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    drifter106 (01-27-2024),Mister D (11-30-2023)

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    Quote Originally Posted by Chris View Post
    I inherited my parents' Catholic Bible, probably purchased around 1950. Another set of choices. Recommend a Catholic Study Bible.
    My mom gave me her Catholic Bible and it has a ton of notes. Does that qualify as a study Bible? I'm not sure I've ever used one.
    Whoever criticizes capitalism, while approving immigration, whose working class is its first victim, had better shut up. Whoever criticizes immigration, while remaining silent about capitalism, should do the same.


    ~Alain de Benoist


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    drifter106 (01-27-2024)

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    Quote Originally Posted by Mister D View Post
    My mom gave me her Catholic Bible and it has a ton of notes. Does that qualify as a study Bible? I'm not sure I've ever used one.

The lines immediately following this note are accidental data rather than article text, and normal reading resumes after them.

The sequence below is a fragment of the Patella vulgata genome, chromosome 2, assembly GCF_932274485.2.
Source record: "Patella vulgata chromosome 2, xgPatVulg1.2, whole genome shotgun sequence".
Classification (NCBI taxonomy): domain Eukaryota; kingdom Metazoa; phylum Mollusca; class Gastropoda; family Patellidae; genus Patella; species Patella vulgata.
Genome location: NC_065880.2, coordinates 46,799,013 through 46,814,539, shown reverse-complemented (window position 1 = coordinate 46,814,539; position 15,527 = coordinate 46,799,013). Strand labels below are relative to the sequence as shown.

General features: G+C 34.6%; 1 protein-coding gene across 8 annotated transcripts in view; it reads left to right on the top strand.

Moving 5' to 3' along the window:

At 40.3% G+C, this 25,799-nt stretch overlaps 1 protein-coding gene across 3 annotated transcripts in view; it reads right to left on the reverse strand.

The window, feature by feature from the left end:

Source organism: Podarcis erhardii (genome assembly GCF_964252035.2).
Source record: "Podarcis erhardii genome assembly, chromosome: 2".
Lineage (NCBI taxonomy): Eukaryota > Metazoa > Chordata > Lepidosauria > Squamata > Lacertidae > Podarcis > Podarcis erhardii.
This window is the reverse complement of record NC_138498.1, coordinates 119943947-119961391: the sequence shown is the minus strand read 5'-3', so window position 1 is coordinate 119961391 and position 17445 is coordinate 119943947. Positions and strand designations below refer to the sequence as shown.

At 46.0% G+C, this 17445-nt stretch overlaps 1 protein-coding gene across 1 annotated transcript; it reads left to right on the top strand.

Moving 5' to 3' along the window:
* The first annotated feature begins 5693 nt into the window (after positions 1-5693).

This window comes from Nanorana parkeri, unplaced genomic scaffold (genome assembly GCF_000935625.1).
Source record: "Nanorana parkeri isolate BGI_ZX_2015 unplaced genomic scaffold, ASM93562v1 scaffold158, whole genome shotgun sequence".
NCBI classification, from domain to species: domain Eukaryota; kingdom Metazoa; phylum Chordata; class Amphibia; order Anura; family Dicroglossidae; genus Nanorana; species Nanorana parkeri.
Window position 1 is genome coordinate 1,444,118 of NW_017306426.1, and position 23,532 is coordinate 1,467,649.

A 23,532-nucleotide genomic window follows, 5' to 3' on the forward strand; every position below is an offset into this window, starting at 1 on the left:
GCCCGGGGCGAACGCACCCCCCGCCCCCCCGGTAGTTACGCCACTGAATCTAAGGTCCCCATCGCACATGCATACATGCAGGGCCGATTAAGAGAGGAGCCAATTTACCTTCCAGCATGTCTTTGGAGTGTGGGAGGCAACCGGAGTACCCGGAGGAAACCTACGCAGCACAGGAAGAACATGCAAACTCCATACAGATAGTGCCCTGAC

Maybe. The notes in the Anchor Yale Bible mainly concern translation. The commentary looks at the different authors, their styles, and their sources, and makes a lot of comparisons with various Mesopotamian religious/legal practices. It's interfaith and doesn't delve into theology.

    I have a Torah that has just notes, mainly on translation and meaning of words.
    Tradition is not the worship of ashes, but the preservation of fire. ― Gustav Mahler

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    After a bit of research, I find these two Catholic Studies Bibles.

    The Catholic Study Bible 3rd Edition. Based on NABRE translation. Some 2500 pages with notes, concordance, cross-reference, maps and pictures, and extensive commentary--extensive meaning an introductory set of articles of some 500 pages. Only 8 point font, 7 point for notes.